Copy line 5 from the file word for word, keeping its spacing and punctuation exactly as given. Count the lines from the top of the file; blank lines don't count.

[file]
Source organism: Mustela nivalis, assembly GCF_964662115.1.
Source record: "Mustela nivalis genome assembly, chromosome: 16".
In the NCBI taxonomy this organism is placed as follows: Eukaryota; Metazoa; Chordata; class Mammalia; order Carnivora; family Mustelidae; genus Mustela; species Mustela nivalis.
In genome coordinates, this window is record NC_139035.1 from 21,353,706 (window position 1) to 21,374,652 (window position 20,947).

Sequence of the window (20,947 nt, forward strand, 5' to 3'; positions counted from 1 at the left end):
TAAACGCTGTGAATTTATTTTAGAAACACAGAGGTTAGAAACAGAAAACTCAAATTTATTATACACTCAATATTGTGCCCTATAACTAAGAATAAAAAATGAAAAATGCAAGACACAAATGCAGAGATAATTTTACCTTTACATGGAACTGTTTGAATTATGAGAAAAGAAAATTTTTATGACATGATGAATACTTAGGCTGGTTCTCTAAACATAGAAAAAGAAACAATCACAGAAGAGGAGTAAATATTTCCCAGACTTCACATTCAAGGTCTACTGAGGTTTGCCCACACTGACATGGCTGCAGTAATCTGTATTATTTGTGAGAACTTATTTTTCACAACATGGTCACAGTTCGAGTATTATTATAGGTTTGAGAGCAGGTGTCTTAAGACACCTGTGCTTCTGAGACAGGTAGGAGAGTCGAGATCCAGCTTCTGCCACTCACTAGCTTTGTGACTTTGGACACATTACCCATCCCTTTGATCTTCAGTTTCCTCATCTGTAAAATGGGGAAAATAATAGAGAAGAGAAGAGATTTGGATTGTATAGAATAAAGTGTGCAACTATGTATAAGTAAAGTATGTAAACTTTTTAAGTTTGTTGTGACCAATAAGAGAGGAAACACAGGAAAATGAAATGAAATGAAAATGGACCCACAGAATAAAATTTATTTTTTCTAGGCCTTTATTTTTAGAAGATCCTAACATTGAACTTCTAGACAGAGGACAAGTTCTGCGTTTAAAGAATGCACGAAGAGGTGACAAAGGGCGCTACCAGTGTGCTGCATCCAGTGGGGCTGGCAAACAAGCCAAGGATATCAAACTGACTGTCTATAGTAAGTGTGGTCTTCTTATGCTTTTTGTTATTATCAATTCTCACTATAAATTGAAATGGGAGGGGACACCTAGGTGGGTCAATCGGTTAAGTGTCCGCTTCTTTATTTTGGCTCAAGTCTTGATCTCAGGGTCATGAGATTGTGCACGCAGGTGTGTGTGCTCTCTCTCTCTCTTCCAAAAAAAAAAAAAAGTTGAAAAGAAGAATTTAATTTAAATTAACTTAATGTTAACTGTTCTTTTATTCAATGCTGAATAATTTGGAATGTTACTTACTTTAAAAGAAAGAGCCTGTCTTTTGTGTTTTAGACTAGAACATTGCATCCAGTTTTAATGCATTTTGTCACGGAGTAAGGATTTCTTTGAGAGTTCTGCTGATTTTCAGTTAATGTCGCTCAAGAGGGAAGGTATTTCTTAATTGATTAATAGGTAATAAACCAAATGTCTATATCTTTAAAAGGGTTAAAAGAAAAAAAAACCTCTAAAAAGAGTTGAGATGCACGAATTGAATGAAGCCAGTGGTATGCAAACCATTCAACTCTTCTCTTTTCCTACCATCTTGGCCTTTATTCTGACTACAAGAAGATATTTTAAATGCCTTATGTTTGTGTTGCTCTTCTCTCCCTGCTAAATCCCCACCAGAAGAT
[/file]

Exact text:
Sequence of the window (20,947 nt, forward strand, 5' to 3'; positions counted from 1 at the left end):